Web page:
frequently asked questions about mediation

Frequently Asked Questions about the Mediator

What is the cost of using a mediator?

Our mediator will charge on a per hour basis and don’t charge any retainer (like some service providers). The fee does depend on the complexity of the case. Please contact us for an accurate quote.

Is there a lengthy waiting list?

No. We aim to meet clients as soon as possible once contacted in order to resolve matters as soon as practicable.

Is the agreement binding?

The new mediation act came into force in 2018. Now a mediated agreement is a legal contract. However, if parties wish they can have a clause in their final agreement stating it is not a legal agreement.

How long does mediation take?

Mediation usually takes a number of hours to resolve any situation. Usually, we meet for two hours at a time as at the first meeting the mediator needs to introduce themselves, explain the process and answer any questions. Also, it is beneficial to have an agenda by the end of the first meeting. The recommended amount of time needed if parties request a meeting each week is around 3 meetings of that duration.

Please feel free to take a break during the meeting as we will move at a pace that suits you.
However, each case is different; some are faster and others longer. Please note the mediator will go as fast as parties are willing or able to move.

Is Mediation only for people who want to split up?

No. Mediation can be used for reconciliation. Usually, when parties aren’t sure what they want to do we can explore ways to try and see if reconciliation is a possibility and if this doesn’t work out usually parties can see this for themselves and then use mediation to try to get a mediated agreement for separation.

Is mediation going to work?

Having worked as a solicitor in the courts in Ireland* one of the reasons I became a mediator and operate as one full time is because it does work. The reason it works is that parties decide on the outcome themselves with the help of the mediator.

There will be no one imposing a decision on any party or force them to decide on something they are not entirely happy with.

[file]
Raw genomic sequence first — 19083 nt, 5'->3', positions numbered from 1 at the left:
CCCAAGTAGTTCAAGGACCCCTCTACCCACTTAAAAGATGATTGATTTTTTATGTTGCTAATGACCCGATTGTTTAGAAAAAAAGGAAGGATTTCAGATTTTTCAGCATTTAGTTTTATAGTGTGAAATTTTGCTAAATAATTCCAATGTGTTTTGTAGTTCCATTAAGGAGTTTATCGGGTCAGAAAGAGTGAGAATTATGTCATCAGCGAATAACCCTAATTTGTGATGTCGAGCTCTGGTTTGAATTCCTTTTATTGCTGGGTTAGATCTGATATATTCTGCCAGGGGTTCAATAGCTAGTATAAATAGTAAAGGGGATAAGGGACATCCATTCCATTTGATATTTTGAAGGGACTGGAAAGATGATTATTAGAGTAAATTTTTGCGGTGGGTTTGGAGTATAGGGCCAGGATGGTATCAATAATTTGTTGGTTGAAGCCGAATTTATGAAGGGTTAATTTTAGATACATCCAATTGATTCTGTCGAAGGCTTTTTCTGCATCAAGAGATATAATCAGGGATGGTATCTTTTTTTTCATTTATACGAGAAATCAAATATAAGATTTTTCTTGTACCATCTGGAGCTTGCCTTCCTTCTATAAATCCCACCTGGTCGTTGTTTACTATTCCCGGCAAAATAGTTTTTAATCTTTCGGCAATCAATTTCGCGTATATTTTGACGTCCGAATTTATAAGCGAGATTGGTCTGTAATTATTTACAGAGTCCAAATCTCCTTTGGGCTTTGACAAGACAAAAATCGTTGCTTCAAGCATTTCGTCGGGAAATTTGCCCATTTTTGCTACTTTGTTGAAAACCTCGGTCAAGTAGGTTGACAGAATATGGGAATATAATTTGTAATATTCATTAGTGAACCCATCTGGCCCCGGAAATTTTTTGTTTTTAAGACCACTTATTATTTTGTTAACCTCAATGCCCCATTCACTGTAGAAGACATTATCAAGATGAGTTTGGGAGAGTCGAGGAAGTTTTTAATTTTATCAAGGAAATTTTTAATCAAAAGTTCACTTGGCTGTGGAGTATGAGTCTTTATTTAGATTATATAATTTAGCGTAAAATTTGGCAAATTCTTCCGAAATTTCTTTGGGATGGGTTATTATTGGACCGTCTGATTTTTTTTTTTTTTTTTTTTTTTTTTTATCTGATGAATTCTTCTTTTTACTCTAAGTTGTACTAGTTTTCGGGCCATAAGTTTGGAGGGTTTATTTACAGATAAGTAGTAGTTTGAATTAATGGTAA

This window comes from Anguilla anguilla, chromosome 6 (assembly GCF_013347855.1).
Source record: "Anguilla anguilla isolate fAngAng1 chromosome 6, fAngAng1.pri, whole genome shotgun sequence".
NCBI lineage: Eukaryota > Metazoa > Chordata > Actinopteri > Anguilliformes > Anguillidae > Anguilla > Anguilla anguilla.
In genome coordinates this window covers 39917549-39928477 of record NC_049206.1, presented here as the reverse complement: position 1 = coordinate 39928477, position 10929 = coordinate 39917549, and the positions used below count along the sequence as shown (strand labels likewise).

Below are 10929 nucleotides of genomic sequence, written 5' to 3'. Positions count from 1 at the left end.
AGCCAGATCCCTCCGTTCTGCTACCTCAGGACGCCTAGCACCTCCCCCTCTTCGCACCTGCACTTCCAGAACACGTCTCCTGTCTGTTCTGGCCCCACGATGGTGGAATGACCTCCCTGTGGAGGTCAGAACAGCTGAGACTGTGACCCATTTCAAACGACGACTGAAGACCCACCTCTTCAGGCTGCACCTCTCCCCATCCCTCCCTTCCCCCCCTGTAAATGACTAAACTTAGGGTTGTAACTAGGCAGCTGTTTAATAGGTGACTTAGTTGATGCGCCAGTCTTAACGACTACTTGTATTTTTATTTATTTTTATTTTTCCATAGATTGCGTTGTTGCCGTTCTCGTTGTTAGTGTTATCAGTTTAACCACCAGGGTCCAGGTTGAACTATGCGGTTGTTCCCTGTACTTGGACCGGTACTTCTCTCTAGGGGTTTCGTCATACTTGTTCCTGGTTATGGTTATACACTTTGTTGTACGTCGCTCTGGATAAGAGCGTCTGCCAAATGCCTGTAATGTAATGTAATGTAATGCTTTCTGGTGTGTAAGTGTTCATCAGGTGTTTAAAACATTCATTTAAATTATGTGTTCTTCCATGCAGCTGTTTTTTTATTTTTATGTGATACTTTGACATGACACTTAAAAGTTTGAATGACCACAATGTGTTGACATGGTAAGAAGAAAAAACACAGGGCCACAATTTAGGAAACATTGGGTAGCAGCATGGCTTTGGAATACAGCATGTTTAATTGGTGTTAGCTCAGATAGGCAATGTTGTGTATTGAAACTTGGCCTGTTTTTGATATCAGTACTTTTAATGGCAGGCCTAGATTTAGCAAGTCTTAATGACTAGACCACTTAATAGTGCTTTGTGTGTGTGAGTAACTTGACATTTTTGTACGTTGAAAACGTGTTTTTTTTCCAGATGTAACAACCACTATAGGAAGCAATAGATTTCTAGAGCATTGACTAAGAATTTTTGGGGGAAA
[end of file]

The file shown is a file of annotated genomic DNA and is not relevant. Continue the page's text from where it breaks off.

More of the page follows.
Do you offer a local service?

Yes, all of our mediators will meet you in your local area and can arrange for suitable locations for meetings.

What if I want my Solicitor to advise me?

Parties are welcome to get any advice they feel necessary during the process and can ask their solicitor to look over any document before signing if they wish.

What happens at the mediation session?

The mediator will explain the process so that each party understands clearly what will happen. Each party will have an opportunity to be heard and say how they see matters from their point of view.

Once each party has done this the mediator will outline an agenda for discussion which will contain each aspect of the issues raised by the parties. At that point there will be a discussion and the mediator will use various principles of mediation to help the parties explore options going forward.

As soon as these options are agreed upon the mediator will draw up a final agreement that is binding between the parties.

If mediation doesn’t work out can I go to court?

Yes, parties can still go to court if the mediation does not work out and do not lose their right to go and apply to the courts.

I am nervous about sitting down with my ex partner? Can we meet the mediator separately?

Yes you can if you so wish. It might help if you met with the mediator first on your own to discuss your point of view and familiarise yourself with the process and indeed the mediator.

The mediator is used to dealing with people like you and in this situation and will control the situation. The mediator will help to create a safe environment to express yourself, be heard and as a result hopefully, resolve matters. You can also take breaks as often as you like as it is informal.

What if parties feel controlled by the other person in the past will this change at mediation?

Yes, each party is equal at mediation. The mediator controls the process  and listens in order that each party has an opportunity to say their concerns. Each party will decide what happens at mediation.

No single party can dictate or control what happens at mediation. One of the principles of mediation is empowerment and the mediator will use their skills to help you find and make the best decision for you in your circumstances.

* Though not currently practising as a solicitor Mary Claire is still a member of the Law Society of Ireland. Therefore, she does not give legal advice. However, parties can draw on her years of experience in working as a solicitor and indeed mediator.

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